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Practical Advice for Foundation Design – Micropiles for Structural Support - page 22 / 25





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GSP 131 Contemporary Issues in Foundation Engineering

  • 2.

    Corrosion protection must extend 15 feet below corrosive material

  • 3.

    Reinforcing steel corrosion protection must extend a minimum of 5 feet into casing

  • 4.

    Minimum 1 inch in soil and 0.5 inch in rock. If protective coatings (epoxy, galvanization, or


encapsulation) are provided in compression, minimum cover may be 0.25 inches in soil or rock. Not recommended for permanent or cyclic tension loads.


Seismic Considerations.

5.6.1 General.

An increasingly common application of micropiles is in seismic

retrofit. Current practice for seismic design of bridge foundations is provided Division 1-A of AASHTO (2002) and these generally apply to micropiles.


Results from centrifuge and finite element studies reported as part of the FOREVER (2003) project indicate that vertical micropiles in groups do little to resist horizontal seismic deformations due to their relatively low stiffness. Under seismic loading, however, inclined micropiles were shown to have a reduced “underground” bending moment as compared to vertical micropiles, but significantly higher negative bending moment at the pile head. In current U.S. practice, the concern over excessive bending moments being mobilized during the design seismic event has resulted in some concerns on the use of inclined piles for seismic retrofit projects. As reported in Chapter 5 of the FOREVER (2003) project, the Eurocode (Eurocode EC 8, 1994) indicates that inclined piles should not be used for transmitting lateral loads to the soil, but if such piles are used, they must be safely designed to carry axial and bending loads. Proponents for the use of micropiles argue that by inclining the piles and thus creating a very stiff system, it is likely that damage that may result from an earthquake will occur within the pile cap, which can be easily fixed. This issue remains unresolved at this time in the U.S. and additional research, like that being performed under FOREVER (2003), is required.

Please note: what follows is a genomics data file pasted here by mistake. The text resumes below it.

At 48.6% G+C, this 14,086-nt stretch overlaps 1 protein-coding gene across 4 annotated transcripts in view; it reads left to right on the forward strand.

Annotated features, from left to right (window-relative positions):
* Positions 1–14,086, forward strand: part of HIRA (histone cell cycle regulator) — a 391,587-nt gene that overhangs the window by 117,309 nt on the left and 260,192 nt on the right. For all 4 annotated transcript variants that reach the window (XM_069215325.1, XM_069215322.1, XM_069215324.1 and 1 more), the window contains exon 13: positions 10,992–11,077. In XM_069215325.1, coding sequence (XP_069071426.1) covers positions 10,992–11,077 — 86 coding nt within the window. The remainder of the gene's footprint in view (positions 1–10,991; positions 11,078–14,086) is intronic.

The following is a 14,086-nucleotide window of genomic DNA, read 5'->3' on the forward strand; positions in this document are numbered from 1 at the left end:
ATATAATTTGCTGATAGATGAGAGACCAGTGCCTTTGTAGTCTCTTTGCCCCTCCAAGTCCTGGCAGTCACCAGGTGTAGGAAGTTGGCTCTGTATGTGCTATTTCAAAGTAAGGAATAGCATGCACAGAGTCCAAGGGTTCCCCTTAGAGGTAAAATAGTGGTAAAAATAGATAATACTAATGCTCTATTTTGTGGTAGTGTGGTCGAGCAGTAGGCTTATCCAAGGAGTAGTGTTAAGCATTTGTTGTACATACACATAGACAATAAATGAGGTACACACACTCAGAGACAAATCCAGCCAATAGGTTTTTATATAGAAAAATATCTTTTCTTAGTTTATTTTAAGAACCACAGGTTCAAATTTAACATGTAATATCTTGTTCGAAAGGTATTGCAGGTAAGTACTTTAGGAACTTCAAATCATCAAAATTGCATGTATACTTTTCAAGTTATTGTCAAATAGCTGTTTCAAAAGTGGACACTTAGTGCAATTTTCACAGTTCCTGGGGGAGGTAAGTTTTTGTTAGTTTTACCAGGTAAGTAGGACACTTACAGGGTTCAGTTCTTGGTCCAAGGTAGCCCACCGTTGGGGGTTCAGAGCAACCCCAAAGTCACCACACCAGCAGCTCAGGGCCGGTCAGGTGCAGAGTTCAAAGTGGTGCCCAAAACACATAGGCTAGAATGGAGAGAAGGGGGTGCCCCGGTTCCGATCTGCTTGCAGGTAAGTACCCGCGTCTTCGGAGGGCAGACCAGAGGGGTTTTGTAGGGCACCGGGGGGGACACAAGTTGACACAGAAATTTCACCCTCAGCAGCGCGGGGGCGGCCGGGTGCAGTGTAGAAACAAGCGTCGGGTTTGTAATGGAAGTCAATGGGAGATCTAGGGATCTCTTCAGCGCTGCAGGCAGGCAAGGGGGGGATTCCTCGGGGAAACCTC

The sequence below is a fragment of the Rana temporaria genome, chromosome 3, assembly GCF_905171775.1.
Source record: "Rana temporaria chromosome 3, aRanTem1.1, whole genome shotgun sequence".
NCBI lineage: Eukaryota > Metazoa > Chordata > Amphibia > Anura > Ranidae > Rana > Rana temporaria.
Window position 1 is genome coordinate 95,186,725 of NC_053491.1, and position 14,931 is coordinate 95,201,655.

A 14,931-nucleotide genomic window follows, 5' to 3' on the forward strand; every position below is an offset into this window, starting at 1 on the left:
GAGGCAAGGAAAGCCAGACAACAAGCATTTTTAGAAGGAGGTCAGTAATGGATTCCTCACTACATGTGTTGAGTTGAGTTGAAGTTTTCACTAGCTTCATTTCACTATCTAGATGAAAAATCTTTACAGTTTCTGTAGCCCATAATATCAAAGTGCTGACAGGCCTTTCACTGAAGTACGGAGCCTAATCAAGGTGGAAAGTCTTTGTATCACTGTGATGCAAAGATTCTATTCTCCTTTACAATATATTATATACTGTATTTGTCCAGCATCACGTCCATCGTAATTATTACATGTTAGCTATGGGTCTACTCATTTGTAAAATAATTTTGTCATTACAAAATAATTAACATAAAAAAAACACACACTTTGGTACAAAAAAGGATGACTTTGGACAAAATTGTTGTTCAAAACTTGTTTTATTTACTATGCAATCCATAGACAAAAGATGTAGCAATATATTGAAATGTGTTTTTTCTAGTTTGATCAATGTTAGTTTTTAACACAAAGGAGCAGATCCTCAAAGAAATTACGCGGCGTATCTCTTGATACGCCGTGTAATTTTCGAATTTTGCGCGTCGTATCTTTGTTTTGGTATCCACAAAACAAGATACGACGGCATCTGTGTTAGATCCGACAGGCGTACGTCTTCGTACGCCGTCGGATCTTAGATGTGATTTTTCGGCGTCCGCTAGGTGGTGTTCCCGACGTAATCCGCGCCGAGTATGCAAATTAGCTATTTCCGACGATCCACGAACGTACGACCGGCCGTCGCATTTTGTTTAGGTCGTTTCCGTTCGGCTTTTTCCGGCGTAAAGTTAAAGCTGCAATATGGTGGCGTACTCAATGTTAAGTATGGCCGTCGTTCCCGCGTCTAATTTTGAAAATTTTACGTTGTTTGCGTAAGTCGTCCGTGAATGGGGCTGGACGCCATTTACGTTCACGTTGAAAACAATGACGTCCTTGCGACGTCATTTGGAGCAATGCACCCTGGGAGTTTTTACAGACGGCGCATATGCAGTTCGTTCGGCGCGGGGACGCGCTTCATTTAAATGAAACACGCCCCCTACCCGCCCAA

5.6.2 Load Sharing with Existing Foundations. Applications in which micropiles are used to retrofit an existing deep foundation requires that load sharing between existing foundation elements and the micropiles be evaluated. For example, in order to design additional piles to retrofit existing pile foundations damaged by the Mw 6.9 Hyogo-ken Nanbu earthquake in Japan, the following concepts were applied according to the damage of the existing piles (Japan Public Works Research Institute (JPWRI), 2002):

  • Where existing piles were damaged by the earthquake, compression loads are shared by existing piles and the micropiles, but tension, lateral, and moment loads are carried by the new micropiles.

  • Where existing piles were only slightly damaged, all design loads were shared by the existing piles and the new micropiles.

For the retrofit design of an old or deteriorated foundation or for a foundation in which the original structural design details and specifications are uncertain, design seismic loads should be assumed to be carried by the micropiles only. Load sharing between existing and new foundations should only be considered if the Owner has sufficient information on the existing foundation system (i.e., as-built drawings, load


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